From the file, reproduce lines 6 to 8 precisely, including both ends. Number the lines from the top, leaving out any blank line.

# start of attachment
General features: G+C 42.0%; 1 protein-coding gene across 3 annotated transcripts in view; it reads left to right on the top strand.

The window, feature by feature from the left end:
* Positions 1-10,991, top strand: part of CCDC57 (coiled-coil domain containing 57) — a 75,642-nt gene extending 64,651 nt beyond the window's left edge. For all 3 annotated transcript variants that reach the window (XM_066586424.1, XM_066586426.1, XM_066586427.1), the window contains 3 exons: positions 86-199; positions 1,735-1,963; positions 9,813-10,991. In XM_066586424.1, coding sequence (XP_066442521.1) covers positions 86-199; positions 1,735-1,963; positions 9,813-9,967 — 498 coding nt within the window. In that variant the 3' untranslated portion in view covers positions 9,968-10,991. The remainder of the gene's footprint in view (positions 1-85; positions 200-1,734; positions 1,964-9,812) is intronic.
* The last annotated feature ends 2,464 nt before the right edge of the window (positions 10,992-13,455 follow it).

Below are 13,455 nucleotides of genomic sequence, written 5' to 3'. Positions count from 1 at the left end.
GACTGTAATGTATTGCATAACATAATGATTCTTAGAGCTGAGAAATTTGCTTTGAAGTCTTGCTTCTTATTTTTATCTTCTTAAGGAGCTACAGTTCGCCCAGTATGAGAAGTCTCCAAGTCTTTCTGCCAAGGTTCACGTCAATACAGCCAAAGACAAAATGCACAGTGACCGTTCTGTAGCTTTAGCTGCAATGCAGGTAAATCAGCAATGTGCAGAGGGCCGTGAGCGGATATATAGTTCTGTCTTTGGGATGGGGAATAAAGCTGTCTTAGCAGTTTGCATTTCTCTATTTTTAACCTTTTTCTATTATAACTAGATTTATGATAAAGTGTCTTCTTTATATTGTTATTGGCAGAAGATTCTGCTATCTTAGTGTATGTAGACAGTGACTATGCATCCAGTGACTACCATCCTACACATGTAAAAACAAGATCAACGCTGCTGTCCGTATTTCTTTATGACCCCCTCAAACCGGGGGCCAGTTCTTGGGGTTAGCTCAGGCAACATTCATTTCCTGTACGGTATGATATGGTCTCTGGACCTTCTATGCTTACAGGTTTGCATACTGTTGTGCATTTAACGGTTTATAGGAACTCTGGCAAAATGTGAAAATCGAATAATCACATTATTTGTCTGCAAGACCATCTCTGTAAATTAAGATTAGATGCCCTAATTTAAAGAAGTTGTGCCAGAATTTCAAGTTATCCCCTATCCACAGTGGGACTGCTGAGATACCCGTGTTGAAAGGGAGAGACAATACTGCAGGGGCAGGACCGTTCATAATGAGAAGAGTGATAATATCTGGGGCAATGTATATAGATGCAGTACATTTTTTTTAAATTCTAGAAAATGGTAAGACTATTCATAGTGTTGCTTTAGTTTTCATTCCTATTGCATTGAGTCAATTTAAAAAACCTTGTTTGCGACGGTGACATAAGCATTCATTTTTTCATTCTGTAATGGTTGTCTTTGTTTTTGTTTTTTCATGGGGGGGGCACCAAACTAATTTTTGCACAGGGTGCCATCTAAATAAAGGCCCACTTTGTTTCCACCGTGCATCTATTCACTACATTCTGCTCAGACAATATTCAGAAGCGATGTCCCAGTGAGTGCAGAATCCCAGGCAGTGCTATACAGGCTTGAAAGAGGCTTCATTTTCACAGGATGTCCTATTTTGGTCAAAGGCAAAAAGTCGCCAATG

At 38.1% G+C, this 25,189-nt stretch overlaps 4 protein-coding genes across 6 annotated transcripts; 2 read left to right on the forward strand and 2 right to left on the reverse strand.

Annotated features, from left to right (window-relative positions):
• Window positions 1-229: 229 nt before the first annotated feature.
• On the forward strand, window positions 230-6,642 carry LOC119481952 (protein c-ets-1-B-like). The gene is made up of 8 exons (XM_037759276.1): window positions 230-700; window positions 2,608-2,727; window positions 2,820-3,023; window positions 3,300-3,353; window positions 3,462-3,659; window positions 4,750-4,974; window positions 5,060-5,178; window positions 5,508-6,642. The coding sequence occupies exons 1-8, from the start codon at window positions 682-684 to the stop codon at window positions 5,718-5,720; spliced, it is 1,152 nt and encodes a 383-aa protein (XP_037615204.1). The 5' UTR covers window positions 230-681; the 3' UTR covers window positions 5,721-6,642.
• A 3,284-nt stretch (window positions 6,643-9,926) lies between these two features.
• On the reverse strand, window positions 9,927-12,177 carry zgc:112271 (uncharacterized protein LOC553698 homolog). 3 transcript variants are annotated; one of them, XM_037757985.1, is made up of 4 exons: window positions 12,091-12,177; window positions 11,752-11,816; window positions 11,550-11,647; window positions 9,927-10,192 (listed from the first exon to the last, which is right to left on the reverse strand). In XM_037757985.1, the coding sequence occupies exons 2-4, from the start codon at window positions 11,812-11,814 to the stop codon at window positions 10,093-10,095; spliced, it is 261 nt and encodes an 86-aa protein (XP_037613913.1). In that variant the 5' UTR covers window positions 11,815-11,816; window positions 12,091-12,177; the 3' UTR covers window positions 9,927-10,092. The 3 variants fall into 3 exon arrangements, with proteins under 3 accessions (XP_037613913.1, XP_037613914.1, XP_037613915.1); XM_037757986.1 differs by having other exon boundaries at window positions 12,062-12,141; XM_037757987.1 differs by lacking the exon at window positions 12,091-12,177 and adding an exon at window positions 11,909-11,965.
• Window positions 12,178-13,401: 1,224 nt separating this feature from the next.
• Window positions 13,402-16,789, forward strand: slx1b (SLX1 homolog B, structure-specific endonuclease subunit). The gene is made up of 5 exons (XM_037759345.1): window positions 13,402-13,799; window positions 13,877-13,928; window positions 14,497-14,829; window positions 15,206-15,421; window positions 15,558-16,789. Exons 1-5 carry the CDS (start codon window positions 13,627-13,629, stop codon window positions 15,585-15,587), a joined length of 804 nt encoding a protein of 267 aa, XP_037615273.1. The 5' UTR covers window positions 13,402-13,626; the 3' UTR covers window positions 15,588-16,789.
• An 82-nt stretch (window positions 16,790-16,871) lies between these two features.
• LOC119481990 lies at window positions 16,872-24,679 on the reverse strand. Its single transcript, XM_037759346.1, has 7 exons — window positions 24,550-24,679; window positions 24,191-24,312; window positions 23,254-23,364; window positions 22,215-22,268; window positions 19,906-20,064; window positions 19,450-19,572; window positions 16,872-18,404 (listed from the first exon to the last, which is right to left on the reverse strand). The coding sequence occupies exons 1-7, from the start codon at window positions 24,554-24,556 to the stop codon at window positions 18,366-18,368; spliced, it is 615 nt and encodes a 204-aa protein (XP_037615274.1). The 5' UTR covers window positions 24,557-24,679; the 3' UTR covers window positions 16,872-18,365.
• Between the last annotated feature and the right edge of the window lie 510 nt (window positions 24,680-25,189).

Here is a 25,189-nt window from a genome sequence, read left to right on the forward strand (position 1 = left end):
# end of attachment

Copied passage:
GACTGTAATGTATTGCATAACATAATGATTCTTAGAGCTGAGAAATTTGCTTTGAAGTCTTGCTTCTTATTTTTATCTTCTTAAGGAGCTACAGTTCGCCCAGTATGAGAAGTCTCCAAGTCTTTCTGCCAAGGTTCACGTCAATACAGCCAAAGACAAAATGCACAGTGACCGTTCTGTAGCTTTAGCTGCAATGCAGGTAAATCAGCAATGTGCAGAGGGCCGTGAGCGGATATATAGTTCTGTCTTTGGGATGGGGAATAAAGCTGTCTTAGCAGTTTGCATTTCTCTATTTTTAACCTTTTTCTATTATAACTAGATTTATGATAAAGTGTCTTCTTTATATTGTTATTGGCAGAAGATTCTGCTATCTTAGTGTATGTAGACAGTGACTATGCATCCAGTGACTACCATCCTACACATGTAAAAACAAGATCAACGCTGCTGTCCGTATTTCTTTATGACCCCCTCAAACCGGGGGCCAGTTCTTGGGGTTAGCTCAGGCAACATTCATTTCCTGTACGGTATGATATGGTCTCTGGACCTTCTATGCTTACAGGTTTGCATACTGTTGTGCATTTAACGGTTTATAGGAACTCTGGCAAAATGTGAAAATCGAATAATCACATTATTTGTCTGCAAGACCATCTCTGTAAATTAAGATTAGATGCCCTAATTTAAAGAAGTTGTGCCAGAATTTCAAGTTATCCCCTATCCACAGTGGGACTGCTGAGATACCCGTGTTGAAAGGGAGAGACAATACTGCAGGGGCAGGACCGTTCATAATGAGAAGAGTGATAATATCTGGGGCAATGTATATAGATGCAGTACATTTTTTTTAAATTCTAGAAAATGGTAAGACTATTCATAGTGTTGCTTTAGTTTTCATTCCTATTGCATTGAGTCAATTTAAAAAACCTTGTTTGCGACGGTGACATAAGCATTCATTTTTTCATTCTGTAATGGTTGTCTTTGTTTTTGTTTTTTCATGGGGGGGGCACCAAACTAATTTTTGCACAGGGTGCCATCTAAATAAAGGCCCACTTTGTTTCCACCGTGCATCTATTCACTACATTCTGCTCAGACAATATTCAGAAGCGATGTCCCAGTGAGTGCAGAATCCCAGGCAGTGCTATACAGGCTTGAAAGAGGCTTCATTTTCACAGGATGTCCTATTTTGGTCAAAGGCAAAAAGTCGCCAATG

At 38.1% G+C, this 25,189-nt stretch overlaps 4 protein-coding genes across 6 annotated transcripts; 2 read left to right on the forward strand and 2 right to left on the reverse strand.

Annotated features, from left to right (window-relative positions):